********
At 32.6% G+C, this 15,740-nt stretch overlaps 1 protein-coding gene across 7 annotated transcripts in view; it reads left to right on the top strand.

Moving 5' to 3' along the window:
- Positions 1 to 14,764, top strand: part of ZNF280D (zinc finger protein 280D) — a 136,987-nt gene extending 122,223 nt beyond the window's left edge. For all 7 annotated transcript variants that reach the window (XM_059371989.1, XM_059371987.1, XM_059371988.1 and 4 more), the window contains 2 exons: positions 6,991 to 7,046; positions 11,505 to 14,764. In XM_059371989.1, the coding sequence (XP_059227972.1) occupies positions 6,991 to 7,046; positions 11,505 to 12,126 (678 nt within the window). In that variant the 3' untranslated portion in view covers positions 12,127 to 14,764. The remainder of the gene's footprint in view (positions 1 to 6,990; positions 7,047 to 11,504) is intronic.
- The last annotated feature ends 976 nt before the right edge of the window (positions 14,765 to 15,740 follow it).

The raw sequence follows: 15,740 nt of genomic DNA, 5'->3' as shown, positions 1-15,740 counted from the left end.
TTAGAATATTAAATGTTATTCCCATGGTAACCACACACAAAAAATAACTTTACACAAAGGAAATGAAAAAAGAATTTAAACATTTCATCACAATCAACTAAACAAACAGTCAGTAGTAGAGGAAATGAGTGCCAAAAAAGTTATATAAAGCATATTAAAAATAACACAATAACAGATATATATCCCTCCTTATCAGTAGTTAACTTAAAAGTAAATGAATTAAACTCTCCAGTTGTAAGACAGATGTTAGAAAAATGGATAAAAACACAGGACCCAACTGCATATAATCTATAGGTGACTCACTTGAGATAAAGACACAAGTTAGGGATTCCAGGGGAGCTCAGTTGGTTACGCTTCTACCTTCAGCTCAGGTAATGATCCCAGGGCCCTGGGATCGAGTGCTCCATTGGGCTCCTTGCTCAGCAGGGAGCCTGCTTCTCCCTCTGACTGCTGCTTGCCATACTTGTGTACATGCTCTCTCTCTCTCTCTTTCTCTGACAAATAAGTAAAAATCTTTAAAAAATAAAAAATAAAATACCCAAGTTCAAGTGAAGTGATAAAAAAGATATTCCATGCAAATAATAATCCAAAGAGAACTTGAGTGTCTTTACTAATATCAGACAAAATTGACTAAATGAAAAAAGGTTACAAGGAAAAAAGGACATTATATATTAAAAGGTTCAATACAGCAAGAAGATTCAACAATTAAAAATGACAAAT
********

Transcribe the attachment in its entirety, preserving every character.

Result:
At 32.6% G+C, this 15,740-nt stretch overlaps 1 protein-coding gene across 7 annotated transcripts in view; it reads left to right on the top strand.

Moving 5' to 3' along the window:
- Positions 1 to 14,764, top strand: part of ZNF280D (zinc finger protein 280D) — a 136,987-nt gene extending 122,223 nt beyond the window's left edge. For all 7 annotated transcript variants that reach the window (XM_059371989.1, XM_059371987.1, XM_059371988.1 and 4 more), the window contains 2 exons: positions 6,991 to 7,046; positions 11,505 to 14,764. In XM_059371989.1, the coding sequence (XP_059227972.1) occupies positions 6,991 to 7,046; positions 11,505 to 12,126 (678 nt within the window). In that variant the 3' untranslated portion in view covers positions 12,127 to 14,764. The remainder of the gene's footprint in view (positions 1 to 6,990; positions 7,047 to 11,504) is intronic.
- The last annotated feature ends 976 nt before the right edge of the window (positions 14,765 to 15,740 follow it).

The raw sequence follows: 15,740 nt of genomic DNA, 5'->3' as shown, positions 1-15,740 counted from the left end.
TTAGAATATTAAATGTTATTCCCATGGTAACCACACACAAAAAATAACTTTACACAAAGGAAATGAAAAAAGAATTTAAACATTTCATCACAATCAACTAAACAAACAGTCAGTAGTAGAGGAAATGAGTGCCAAAAAAGTTATATAAAGCATATTAAAAATAACACAATAACAGATATATATCCCTCCTTATCAGTAGTTAACTTAAAAGTAAATGAATTAAACTCTCCAGTTGTAAGACAGATGTTAGAAAAATGGATAAAAACACAGGACCCAACTGCATATAATCTATAGGTGACTCACTTGAGATAAAGACACAAGTTAGGGATTCCAGGGGAGCTCAGTTGGTTACGCTTCTACCTTCAGCTCAGGTAATGATCCCAGGGCCCTGGGATCGAGTGCTCCATTGGGCTCCTTGCTCAGCAGGGAGCCTGCTTCTCCCTCTGACTGCTGCTTGCCATACTTGTGTACATGCTCTCTCTCTCTCTCTTTCTCTGACAAATAAGTAAAAATCTTTAAAAAATAAAAAATAAAATACCCAAGTTCAAGTGAAGTGATAAAAAAGATATTCCATGCAAATAATAATCCAAAGAGAACTTGAGTGTCTTTACTAATATCAGACAAAATTGACTAAATGAAAAAAGGTTACAAGGAAAAAAGGACATTATATATTAAAAGGTTCAATACAGCAAGAAGATTCAACAATTAAAAATGACAAAT